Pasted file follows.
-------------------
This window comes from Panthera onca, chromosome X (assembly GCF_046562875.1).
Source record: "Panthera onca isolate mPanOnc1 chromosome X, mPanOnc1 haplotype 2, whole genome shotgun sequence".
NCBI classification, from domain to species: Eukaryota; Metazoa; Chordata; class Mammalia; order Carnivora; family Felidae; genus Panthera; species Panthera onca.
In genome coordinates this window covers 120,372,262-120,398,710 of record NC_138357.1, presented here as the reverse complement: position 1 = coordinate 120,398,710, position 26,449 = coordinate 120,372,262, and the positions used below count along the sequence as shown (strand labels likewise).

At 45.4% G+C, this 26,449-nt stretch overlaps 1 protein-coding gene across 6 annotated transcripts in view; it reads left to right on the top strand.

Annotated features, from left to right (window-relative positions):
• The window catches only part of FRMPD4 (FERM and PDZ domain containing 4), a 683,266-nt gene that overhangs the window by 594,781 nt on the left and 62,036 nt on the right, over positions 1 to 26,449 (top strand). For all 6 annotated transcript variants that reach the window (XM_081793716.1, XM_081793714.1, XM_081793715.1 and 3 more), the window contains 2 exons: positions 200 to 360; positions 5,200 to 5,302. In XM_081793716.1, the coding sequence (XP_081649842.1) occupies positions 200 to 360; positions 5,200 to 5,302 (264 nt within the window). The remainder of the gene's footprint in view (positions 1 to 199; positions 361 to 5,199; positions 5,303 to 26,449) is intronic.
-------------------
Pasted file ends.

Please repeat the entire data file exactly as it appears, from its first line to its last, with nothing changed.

This window comes from Panthera onca, chromosome X (assembly GCF_046562875.1).
Source record: "Panthera onca isolate mPanOnc1 chromosome X, mPanOnc1 haplotype 2, whole genome shotgun sequence".
NCBI classification, from domain to species: Eukaryota; Metazoa; Chordata; class Mammalia; order Carnivora; family Felidae; genus Panthera; species Panthera onca.
In genome coordinates this window covers 120,372,262-120,398,710 of record NC_138357.1, presented here as the reverse complement: position 1 = coordinate 120,398,710, position 26,449 = coordinate 120,372,262, and the positions used below count along the sequence as shown (strand labels likewise).

At 45.4% G+C, this 26,449-nt stretch overlaps 1 protein-coding gene across 6 annotated transcripts in view; it reads left to right on the top strand.

Annotated features, from left to right (window-relative positions):
• The window catches only part of FRMPD4 (FERM and PDZ domain containing 4), a 683,266-nt gene that overhangs the window by 594,781 nt on the left and 62,036 nt on the right, over positions 1 to 26,449 (top strand). For all 6 annotated transcript variants that reach the window (XM_081793716.1, XM_081793714.1, XM_081793715.1 and 3 more), the window contains 2 exons: positions 200 to 360; positions 5,200 to 5,302. In XM_081793716.1, the coding sequence (XP_081649842.1) occupies positions 200 to 360; positions 5,200 to 5,302 (264 nt within the window). The remainder of the gene's footprint in view (positions 1 to 199; positions 361 to 5,199; positions 5,303 to 26,449) is intronic.